The traditional development pattern of towns and cities evolved with humans, the same way ant hills evolved with the ant and bee hives evolved with the bee. Yet around the time of the Great Depression, North Americans began jettisoning millennia of accumulated wisdom about city-building in favor of a suburban development pattern that was scaled for cars rather than people, built to a finished state and all at once, resistant to feedback and adaptation, and ultimately unable to pay for itself. At Strong Towns we call this massive and relatively sudden shift the “Suburban Experiment”—and we’re all the guinea pigs.
Several generations into this experiment, the data is in: the suburban development pattern doesn’t work: North American cities exchanged long-term stability for near-term growth, but now the bills are coming due. An entire continent of cities are slipping toward insolvency.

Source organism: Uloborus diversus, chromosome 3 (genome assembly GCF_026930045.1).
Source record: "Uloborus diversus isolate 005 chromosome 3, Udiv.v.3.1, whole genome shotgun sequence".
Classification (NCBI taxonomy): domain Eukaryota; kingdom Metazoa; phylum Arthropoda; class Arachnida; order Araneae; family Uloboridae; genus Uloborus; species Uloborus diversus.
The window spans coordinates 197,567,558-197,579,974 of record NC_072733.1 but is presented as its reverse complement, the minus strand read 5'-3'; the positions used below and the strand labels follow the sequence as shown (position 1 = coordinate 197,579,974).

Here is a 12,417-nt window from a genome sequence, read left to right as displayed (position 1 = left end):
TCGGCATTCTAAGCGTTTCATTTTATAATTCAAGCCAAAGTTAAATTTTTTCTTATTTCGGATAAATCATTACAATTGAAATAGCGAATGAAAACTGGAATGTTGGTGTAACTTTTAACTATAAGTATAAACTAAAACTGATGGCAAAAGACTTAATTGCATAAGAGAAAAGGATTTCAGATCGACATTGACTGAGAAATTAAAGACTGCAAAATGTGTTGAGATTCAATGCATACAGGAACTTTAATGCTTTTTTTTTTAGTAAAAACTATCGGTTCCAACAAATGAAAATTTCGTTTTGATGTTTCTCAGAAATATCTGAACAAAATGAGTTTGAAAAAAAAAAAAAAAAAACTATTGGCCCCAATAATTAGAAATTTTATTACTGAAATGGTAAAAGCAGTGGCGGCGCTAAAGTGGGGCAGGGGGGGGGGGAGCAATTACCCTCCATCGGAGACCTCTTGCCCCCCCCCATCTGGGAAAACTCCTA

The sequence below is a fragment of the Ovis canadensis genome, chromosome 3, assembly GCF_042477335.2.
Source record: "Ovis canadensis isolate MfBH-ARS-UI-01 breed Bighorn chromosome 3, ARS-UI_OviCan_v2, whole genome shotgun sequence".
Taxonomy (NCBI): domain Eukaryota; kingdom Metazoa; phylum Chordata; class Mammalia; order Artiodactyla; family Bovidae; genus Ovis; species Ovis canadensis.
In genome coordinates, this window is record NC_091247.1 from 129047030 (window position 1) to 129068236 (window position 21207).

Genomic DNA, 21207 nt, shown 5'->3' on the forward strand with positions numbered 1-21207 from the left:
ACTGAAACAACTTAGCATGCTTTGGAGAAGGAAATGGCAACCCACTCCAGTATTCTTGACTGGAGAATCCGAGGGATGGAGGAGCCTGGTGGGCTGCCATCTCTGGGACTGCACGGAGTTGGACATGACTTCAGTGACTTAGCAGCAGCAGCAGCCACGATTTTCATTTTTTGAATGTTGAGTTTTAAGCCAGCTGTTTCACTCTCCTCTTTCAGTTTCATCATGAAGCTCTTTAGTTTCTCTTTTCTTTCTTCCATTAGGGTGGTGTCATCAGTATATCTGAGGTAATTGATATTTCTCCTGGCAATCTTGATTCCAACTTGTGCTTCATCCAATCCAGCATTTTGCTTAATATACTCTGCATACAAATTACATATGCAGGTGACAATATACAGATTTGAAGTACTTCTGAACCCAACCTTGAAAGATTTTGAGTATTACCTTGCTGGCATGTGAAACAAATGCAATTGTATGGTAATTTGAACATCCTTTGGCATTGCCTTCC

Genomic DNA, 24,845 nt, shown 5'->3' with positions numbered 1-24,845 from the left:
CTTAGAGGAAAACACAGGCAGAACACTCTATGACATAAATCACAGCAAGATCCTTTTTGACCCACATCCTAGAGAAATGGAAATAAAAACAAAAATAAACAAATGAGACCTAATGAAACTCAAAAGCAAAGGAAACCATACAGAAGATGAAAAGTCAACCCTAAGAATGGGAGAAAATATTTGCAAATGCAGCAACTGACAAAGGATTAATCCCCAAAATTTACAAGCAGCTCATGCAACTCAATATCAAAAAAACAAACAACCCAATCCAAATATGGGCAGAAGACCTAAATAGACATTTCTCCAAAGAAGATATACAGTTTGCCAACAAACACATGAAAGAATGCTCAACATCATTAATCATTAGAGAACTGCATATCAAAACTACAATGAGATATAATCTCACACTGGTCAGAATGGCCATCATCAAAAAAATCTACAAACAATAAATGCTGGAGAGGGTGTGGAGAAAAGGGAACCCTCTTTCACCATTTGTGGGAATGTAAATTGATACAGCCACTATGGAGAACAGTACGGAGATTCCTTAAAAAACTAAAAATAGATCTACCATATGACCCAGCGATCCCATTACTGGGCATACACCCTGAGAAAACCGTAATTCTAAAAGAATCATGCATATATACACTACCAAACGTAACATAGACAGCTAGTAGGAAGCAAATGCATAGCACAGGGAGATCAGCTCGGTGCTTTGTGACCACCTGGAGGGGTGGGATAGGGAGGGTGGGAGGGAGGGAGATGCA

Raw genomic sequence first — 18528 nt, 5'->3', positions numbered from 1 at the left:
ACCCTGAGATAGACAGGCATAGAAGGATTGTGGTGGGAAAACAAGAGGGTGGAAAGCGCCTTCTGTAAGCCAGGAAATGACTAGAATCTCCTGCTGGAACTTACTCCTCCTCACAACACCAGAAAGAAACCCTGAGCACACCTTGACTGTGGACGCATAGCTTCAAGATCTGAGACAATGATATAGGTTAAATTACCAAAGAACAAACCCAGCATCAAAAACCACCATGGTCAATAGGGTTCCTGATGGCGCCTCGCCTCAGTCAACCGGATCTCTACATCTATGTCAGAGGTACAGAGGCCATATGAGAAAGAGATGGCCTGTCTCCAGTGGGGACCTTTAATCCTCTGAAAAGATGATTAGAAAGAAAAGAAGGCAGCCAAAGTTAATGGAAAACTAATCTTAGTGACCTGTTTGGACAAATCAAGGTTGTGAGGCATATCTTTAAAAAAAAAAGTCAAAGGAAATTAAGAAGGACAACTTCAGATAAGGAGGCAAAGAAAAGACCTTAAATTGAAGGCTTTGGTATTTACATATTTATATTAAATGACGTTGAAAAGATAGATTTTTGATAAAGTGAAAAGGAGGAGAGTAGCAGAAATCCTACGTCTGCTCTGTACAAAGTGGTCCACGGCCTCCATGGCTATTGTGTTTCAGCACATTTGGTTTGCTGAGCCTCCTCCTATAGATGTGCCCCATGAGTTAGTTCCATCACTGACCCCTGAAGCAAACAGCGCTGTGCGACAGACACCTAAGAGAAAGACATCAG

Last month, Strong Towns president Chuck Marohn was the guest on Saving Elephants, a podcast geared toward conservative Millennials. Chuck and host Josh Lewis had a great conversation on a range of topics, and we received permission to re-run the episode here.
In this episode, Chuck and Josh talk about the ways in which cities undermine their own competitiveness, why the big box store model is competitive at the national level but extractive at the local level, and how cities pursue megaprojects backwards. They also discuss the role of local conservatives and why the Strong Towns message is “trans-partisan.” You’ll also want to hear Chuck’s answer to this question from Josh: “How screwed are we, as younger Americans?”
Additional Show Notes
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